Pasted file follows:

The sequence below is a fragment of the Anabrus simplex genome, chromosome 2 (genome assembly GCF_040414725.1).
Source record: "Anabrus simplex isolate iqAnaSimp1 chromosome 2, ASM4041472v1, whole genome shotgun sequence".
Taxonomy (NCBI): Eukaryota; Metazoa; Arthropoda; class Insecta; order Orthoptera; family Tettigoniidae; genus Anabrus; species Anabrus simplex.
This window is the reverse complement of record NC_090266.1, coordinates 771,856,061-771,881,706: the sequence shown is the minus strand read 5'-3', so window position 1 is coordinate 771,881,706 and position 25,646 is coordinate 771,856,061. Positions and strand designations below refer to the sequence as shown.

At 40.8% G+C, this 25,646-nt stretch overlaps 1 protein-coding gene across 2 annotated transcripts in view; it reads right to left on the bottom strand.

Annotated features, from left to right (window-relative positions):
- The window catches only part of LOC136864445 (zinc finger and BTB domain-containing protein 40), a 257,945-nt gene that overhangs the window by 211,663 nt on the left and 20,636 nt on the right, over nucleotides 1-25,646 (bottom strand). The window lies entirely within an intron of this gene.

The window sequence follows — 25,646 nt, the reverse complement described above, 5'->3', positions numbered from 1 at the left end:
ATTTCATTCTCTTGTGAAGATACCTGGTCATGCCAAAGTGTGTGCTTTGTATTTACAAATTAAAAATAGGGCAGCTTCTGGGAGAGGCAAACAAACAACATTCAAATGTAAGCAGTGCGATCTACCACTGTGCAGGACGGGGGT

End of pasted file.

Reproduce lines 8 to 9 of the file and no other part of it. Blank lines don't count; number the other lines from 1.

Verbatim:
The window sequence follows — 25,646 nt, the reverse complement described above, 5'->3', positions numbered from 1 at the left end:
ATTTCATTCTCTTGTGAAGATACCTGGTCATGCCAAAGTGTGTGCTTTGTATTTACAAATTAAAAATAGGGCAGCTTCTGGGAGAGGCAAACAAACAACATTCAAATGTAAGCAGTGCGATCTACCACTGTGCAGGACGGGGGT